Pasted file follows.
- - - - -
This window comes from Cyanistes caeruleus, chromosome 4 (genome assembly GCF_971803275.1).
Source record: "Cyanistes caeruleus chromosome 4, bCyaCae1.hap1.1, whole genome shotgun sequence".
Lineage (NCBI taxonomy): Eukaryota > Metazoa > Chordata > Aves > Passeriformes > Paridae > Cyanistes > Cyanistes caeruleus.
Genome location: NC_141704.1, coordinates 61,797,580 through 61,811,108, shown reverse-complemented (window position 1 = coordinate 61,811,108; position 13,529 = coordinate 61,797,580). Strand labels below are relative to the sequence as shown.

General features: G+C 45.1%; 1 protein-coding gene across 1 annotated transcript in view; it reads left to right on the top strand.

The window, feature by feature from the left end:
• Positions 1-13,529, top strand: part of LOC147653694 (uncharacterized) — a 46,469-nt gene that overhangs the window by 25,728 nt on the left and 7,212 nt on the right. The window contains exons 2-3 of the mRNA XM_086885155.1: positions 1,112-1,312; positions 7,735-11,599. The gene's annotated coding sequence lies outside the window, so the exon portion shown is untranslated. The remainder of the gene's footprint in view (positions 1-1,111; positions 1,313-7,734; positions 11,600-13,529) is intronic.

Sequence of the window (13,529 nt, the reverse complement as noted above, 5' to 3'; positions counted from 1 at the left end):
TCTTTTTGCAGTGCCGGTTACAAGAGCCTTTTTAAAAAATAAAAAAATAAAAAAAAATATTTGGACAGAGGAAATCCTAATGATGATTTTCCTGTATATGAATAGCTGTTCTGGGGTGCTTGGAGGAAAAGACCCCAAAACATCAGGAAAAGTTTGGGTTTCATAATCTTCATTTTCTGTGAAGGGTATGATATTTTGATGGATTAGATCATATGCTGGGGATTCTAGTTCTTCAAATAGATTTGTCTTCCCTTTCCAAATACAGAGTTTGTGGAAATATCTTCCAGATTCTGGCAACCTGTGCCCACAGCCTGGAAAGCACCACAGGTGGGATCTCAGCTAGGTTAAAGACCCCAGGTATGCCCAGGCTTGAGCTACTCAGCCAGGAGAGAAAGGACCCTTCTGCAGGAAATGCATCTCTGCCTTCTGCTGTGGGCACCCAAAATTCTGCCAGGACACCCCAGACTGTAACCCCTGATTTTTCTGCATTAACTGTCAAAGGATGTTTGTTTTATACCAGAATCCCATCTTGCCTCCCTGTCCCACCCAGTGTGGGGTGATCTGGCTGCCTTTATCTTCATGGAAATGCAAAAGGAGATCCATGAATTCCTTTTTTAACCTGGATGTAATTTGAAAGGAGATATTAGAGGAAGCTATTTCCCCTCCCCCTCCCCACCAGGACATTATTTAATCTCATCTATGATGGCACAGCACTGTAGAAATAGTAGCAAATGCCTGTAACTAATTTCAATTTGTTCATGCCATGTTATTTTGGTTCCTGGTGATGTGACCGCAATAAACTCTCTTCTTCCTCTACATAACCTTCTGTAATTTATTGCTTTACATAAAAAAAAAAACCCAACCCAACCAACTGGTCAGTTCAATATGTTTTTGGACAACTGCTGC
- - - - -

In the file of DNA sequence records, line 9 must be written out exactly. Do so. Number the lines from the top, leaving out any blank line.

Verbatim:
TCTTTTTGCAGTGCCGGTTACAAGAGCCTTTTTAAAAAATAAAAAAATAAAAAAAAATATTTGGACAGAGGAAATCCTAATGATGATTTTCCTGTATATGAATAGCTGTTCTGGGGTGCTTGGAGGAAAAGACCCCAAAACATCAGGAAAAGTTTGGGTTTCATAATCTTCATTTTCTGTGAAGGGTATGATATTTTGATGGATTAGATCATATGCTGGGGATTCTAGTTCTTCAAATAGATTTGTCTTCCCTTTCCAAATACAGAGTTTGTGGAAATATCTTCCAGATTCTGGCAACCTGTGCCCACAGCCTGGAAAGCACCACAGGTGGGATCTCAGCTAGGTTAAAGACCCCAGGTATGCCCAGGCTTGAGCTACTCAGCCAGGAGAGAAAGGACCCTTCTGCAGGAAATGCATCTCTGCCTTCTGCTGTGGGCACCCAAAATTCTGCCAGGACACCCCAGACTGTAACCCCTGATTTTTCTGCATTAACTGTCAAAGGATGTTTGTTTTATACCAGAATCCCATCTTGCCTCCCTGTCCCACCCAGTGTGGGGTGATCTGGCTGCCTTTATCTTCATGGAAATGCAAAAGGAGATCCATGAATTCCTTTTTTAACCTGGATGTAATTTGAAAGGAGATATTAGAGGAAGCTATTTCCCCTCCCCCTCCCCACCAGGACATTATTTAATCTCATCTATGATGGCACAGCACTGTAGAAATAGTAGCAAATGCCTGTAACTAATTTCAATTTGTTCATGCCATGTTATTTTGGTTCCTGGTGATGTGACCGCAATAAACTCTCTTCTTCCTCTACATAACCTTCTGTAATTTATTGCTTTACATAAAAAAAAAAACCCAACCCAACCAACTGGTCAGTTCAATATGTTTTTGGACAACTGCTGC